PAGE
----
Posts in category Business


ApprovedBusinessBusiness and finance

Companies are moving faster than many governments on carbon pricing

Disney offsets its air miles

ECONOMISTS have long argued that the most efficient way to curb global warming is to put a price on the greenhouse-gas emissions that cause it. A total of 41 OECD and G20 governments have announced either a carbon tax or a cap-and-trade scheme, or both. Add state and local schemes, and they cover 15% of the world’s emissions, up from 4% in 2010. Voters concerned about climate change are egging them on. So, too, are corporate bosses. More firms are imposing such pricing on themselves, even in places where policymakers are dragging their feet.

Of the 6,100-odd firms which report climate-related data to CDP, a British watchdog, 607 now claim to use “internal carbon prices”. The number has quadrupled since CDP first began posing the query in its annual questionnaire three years ago. Another 782 companies say they will introduce similar measures within two years. Total annual revenues of these 1,389 carbon-price champions amount to a hefty…Continue reading

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ApprovedBusinessBusiness and finance

Spotify opts for an unusual way of going public

FOR seasoned bankers and starry-eyed entrepreneurs alike, doing an IPO, or initial public offering, is synonymous with the very idea of taking a firm public. No wonder, then, that the decision by Spotify, a music-streaming service, to opt for an unconventional alternative called a “direct listing” has prompted debate. Instead of paying investment banks hefty fees to arrange an IPO, Spotify plans to have existing shares simply switch one day to being tradable on the New York Stock Exchange (NYSE).

IPOs themselves have become rarer, as startups such as Uber and Airbnb have chosen to raise money through private markets instead. Although there was an uptick in the number of IPOs in America in 2017—108, compared with 74 in 2016—the average number of IPOs has remained at around 100 annually since 2000, compared with over 300 in the course of the two previous decades. But until now no big company had contemplated direct listing as an alternative. The structure has been seldom used: in…Continue reading

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ApprovedBusinessBusiness and finance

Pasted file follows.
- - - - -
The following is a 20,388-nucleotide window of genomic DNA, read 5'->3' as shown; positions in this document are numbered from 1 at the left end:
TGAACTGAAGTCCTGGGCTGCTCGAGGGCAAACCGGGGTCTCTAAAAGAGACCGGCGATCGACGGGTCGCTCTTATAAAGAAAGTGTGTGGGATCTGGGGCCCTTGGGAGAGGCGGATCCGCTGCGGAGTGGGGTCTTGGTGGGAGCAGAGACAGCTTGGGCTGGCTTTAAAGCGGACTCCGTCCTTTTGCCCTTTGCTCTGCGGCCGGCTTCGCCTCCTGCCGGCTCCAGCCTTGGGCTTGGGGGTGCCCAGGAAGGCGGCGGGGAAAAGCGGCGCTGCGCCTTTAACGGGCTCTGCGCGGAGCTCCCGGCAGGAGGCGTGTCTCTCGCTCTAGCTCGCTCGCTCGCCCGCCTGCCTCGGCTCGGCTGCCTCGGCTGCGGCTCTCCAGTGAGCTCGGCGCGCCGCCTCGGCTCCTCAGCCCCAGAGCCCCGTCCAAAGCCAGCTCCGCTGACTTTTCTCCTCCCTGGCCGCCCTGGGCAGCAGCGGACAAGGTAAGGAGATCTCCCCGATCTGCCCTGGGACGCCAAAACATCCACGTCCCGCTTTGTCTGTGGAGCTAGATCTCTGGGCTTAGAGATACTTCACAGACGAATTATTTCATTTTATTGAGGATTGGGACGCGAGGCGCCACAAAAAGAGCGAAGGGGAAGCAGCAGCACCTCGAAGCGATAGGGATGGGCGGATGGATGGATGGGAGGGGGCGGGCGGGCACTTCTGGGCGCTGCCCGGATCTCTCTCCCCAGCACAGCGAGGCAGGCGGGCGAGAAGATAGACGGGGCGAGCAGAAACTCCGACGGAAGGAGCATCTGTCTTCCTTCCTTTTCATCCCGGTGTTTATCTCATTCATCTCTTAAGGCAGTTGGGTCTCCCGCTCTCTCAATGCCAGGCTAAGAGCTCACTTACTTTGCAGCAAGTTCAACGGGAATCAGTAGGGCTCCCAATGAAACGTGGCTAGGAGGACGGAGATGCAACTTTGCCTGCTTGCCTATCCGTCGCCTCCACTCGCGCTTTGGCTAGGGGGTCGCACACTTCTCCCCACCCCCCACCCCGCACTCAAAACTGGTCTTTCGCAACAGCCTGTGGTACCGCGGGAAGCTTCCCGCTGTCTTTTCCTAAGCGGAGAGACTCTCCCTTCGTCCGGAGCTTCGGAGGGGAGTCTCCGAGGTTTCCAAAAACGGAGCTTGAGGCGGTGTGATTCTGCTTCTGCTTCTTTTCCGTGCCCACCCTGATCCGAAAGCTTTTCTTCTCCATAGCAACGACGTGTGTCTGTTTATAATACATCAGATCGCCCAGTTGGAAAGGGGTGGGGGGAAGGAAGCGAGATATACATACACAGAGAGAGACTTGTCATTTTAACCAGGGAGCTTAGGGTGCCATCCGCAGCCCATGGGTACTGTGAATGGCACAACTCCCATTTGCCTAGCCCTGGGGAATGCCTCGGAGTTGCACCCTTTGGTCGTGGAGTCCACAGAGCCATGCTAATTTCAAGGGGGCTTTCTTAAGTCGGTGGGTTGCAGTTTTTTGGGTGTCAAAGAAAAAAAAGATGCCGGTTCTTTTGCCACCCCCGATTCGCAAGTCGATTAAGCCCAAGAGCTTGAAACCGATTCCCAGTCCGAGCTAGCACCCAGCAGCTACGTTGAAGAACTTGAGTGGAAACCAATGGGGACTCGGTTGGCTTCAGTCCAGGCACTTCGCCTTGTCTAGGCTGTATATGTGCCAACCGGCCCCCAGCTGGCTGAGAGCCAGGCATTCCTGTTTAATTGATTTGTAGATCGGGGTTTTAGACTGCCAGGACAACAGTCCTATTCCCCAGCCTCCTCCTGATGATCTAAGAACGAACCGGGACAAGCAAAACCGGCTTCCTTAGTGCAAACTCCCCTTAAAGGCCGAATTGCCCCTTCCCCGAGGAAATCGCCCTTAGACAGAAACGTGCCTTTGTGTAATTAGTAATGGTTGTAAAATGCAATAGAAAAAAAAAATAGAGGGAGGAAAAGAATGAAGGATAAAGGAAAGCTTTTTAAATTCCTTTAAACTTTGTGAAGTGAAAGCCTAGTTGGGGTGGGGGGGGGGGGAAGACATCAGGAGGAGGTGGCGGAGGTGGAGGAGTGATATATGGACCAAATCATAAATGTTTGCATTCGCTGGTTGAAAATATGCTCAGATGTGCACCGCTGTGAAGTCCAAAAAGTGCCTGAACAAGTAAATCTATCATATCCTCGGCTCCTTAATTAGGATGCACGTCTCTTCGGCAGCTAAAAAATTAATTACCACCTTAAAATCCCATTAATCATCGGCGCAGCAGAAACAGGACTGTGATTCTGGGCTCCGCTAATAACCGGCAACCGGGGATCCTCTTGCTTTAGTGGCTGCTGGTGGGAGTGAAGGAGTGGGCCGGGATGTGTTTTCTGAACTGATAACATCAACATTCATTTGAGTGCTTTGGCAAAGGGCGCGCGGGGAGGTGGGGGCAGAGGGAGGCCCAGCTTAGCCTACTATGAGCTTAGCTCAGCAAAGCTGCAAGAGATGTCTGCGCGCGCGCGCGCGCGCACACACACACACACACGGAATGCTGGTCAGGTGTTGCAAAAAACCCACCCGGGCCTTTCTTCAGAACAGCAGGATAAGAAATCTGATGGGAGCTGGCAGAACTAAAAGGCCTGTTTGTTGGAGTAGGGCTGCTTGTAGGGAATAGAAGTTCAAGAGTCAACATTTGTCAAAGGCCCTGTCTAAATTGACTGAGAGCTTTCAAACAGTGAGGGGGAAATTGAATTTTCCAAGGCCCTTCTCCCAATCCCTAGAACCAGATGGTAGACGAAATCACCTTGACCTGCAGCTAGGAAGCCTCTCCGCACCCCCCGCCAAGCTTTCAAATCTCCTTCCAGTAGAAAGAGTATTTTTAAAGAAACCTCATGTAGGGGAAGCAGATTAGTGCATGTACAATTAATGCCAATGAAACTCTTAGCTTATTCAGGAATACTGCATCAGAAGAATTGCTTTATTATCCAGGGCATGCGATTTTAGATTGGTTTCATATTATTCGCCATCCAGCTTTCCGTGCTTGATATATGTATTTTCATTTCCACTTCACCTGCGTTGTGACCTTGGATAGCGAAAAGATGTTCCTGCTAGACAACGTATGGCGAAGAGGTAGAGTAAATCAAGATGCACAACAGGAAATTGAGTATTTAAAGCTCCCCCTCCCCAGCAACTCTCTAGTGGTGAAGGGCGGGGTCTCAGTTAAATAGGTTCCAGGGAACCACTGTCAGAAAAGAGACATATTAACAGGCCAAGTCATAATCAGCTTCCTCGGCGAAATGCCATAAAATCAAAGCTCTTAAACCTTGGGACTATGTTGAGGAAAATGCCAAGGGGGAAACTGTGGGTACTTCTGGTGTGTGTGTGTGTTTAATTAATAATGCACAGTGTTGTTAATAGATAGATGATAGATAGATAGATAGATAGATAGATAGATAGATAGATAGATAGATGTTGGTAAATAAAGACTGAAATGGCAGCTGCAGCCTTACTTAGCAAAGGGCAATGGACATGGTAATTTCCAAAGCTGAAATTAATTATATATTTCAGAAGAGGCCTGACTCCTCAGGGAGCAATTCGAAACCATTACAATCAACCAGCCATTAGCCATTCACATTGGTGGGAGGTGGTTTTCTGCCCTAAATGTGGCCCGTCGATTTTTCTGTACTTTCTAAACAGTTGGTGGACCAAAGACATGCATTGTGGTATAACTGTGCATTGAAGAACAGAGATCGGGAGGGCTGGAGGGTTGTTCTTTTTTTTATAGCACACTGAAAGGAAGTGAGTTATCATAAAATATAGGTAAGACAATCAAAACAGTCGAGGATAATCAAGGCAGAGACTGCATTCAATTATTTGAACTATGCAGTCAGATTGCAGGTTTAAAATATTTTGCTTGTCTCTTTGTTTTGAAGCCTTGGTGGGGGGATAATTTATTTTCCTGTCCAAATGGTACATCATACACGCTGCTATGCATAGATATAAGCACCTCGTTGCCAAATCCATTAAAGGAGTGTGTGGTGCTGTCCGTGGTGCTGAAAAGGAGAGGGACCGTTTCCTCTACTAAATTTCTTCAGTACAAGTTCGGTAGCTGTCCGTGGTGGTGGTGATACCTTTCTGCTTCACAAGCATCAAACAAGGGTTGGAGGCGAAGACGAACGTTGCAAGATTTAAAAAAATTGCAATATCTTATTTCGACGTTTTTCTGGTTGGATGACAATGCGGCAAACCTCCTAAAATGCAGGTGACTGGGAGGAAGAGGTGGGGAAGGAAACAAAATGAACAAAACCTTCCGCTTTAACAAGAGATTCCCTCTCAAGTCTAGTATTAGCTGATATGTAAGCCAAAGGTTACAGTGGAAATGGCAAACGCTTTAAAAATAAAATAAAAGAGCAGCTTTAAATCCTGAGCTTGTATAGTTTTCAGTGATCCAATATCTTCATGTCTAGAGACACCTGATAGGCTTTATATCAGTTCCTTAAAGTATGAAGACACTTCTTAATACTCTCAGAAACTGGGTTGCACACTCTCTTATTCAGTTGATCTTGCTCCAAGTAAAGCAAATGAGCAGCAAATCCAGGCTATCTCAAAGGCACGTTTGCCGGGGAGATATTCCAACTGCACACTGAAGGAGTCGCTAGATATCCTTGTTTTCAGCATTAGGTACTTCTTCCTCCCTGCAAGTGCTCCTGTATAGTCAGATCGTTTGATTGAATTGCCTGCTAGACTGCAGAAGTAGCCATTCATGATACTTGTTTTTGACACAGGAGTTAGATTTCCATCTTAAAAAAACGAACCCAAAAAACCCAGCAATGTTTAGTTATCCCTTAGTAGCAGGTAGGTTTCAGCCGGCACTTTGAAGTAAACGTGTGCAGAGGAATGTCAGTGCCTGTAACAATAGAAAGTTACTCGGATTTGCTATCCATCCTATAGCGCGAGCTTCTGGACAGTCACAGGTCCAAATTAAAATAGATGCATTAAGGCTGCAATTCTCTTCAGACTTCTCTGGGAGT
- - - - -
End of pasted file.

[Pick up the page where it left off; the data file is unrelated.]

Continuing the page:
Having rescued recorded music, Spotify may upend the industry again

IN JUST a few short years Spotify has evolved from bête noir of some of the world’s most prominent recording artists to perhaps their greatest benefactor. The Swedish company transformed the way people listen to music, and got them used to paying for it again after digital piracy had crippled sales. Global revenues from music streaming, which Spotify dominates with 70m subscribers, more than tripled in three years, to an estimated $10.8bn last year, for the first time surpassing digital and physical sales of songs and albums.

But if it is earning billions for others, Spotify is losing money for itself—with an operating loss of nearly $400m in 2016—because it pays out at least 70% of its revenues to the industry, mostly in royalties. As it prepares for a “direct” listing on the New York Stock Exchange (see article) it must convince…Continue reading

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ApprovedBusinessBusiness and finance

Taiwanese bosses are the Chinese-speaking world’s oldest

DESPITE her father’s pleas, Cherry Liu refused to work for the family business, a small electronic-components company founded in 1979 on the outskirts of Taipei. A 34-year-old diamond dealer based in Sydney, Ms Liu says she is simply not passionate about gadgets such as circuit-breakers. Nor are her siblings. Her 64-year-old father cannot find a successor, but he will not even consider recruiting someone outside the family, she says. He fears that a newcomer might leave and take the family’s precious list of customers and suppliers with him.